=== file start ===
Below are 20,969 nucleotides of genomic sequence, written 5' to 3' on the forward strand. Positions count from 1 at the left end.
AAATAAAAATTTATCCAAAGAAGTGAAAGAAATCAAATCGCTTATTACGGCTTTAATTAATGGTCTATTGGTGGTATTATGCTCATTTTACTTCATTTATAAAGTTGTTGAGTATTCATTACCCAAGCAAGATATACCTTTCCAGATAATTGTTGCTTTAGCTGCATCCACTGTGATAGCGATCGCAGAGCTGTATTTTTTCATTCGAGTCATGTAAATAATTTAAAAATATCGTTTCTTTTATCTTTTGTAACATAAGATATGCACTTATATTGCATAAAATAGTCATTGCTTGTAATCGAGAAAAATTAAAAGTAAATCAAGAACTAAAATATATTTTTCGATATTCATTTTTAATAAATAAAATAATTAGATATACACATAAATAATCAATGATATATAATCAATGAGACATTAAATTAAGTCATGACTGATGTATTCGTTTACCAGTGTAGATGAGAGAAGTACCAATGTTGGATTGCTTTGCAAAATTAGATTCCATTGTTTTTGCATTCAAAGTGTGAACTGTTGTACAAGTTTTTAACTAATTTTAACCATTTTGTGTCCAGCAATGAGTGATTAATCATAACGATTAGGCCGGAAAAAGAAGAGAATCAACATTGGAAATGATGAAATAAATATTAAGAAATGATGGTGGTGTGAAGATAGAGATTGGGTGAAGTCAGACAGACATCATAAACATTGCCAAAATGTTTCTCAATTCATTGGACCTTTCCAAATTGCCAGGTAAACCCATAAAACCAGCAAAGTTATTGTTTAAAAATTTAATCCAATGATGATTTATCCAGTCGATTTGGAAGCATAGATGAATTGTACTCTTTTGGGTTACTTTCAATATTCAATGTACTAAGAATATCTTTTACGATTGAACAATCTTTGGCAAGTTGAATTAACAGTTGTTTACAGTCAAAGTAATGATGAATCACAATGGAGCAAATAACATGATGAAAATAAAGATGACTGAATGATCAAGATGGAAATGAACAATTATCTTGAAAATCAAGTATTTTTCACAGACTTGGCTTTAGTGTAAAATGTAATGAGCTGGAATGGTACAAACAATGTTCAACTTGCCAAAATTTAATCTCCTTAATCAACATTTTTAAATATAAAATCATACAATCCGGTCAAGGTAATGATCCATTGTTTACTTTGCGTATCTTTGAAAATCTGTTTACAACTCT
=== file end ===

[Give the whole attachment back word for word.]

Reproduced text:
Below are 20,969 nucleotides of genomic sequence, written 5' to 3' on the forward strand. Positions count from 1 at the left end.
AAATAAAAATTTATCCAAAGAAGTGAAAGAAATCAAATCGCTTATTACGGCTTTAATTAATGGTCTATTGGTGGTATTATGCTCATTTTACTTCATTTATAAAGTTGTTGAGTATTCATTACCCAAGCAAGATATACCTTTCCAGATAATTGTTGCTTTAGCTGCATCCACTGTGATAGCGATCGCAGAGCTGTATTTTTTCATTCGAGTCATGTAAATAATTTAAAAATATCGTTTCTTTTATCTTTTGTAACATAAGATATGCACTTATATTGCATAAAATAGTCATTGCTTGTAATCGAGAAAAATTAAAAGTAAATCAAGAACTAAAATATATTTTTCGATATTCATTTTTAATAAATAAAATAATTAGATATACACATAAATAATCAATGATATATAATCAATGAGACATTAAATTAAGTCATGACTGATGTATTCGTTTACCAGTGTAGATGAGAGAAGTACCAATGTTGGATTGCTTTGCAAAATTAGATTCCATTGTTTTTGCATTCAAAGTGTGAACTGTTGTACAAGTTTTTAACTAATTTTAACCATTTTGTGTCCAGCAATGAGTGATTAATCATAACGATTAGGCCGGAAAAAGAAGAGAATCAACATTGGAAATGATGAAATAAATATTAAGAAATGATGGTGGTGTGAAGATAGAGATTGGGTGAAGTCAGACAGACATCATAAACATTGCCAAAATGTTTCTCAATTCATTGGACCTTTCCAAATTGCCAGGTAAACCCATAAAACCAGCAAAGTTATTGTTTAAAAATTTAATCCAATGATGATTTATCCAGTCGATTTGGAAGCATAGATGAATTGTACTCTTTTGGGTTACTTTCAATATTCAATGTACTAAGAATATCTTTTACGATTGAACAATCTTTGGCAAGTTGAATTAACAGTTGTTTACAGTCAAAGTAATGATGAATCACAATGGAGCAAATAACATGATGAAAATAAAGATGACTGAATGATCAAGATGGAAATGAACAATTATCTTGAAAATCAAGTATTTTTCACAGACTTGGCTTTAGTGTAAAATGTAATGAGCTGGAATGGTACAAACAATGTTCAACTTGCCAAAATTTAATCTCCTTAATCAACATTTTTAAATATAAAATCATACAATCCGGTCAAGGTAATGATCCATTGTTTACTTTGCGTATCTTTGAAAATCTGTTTACAACTCT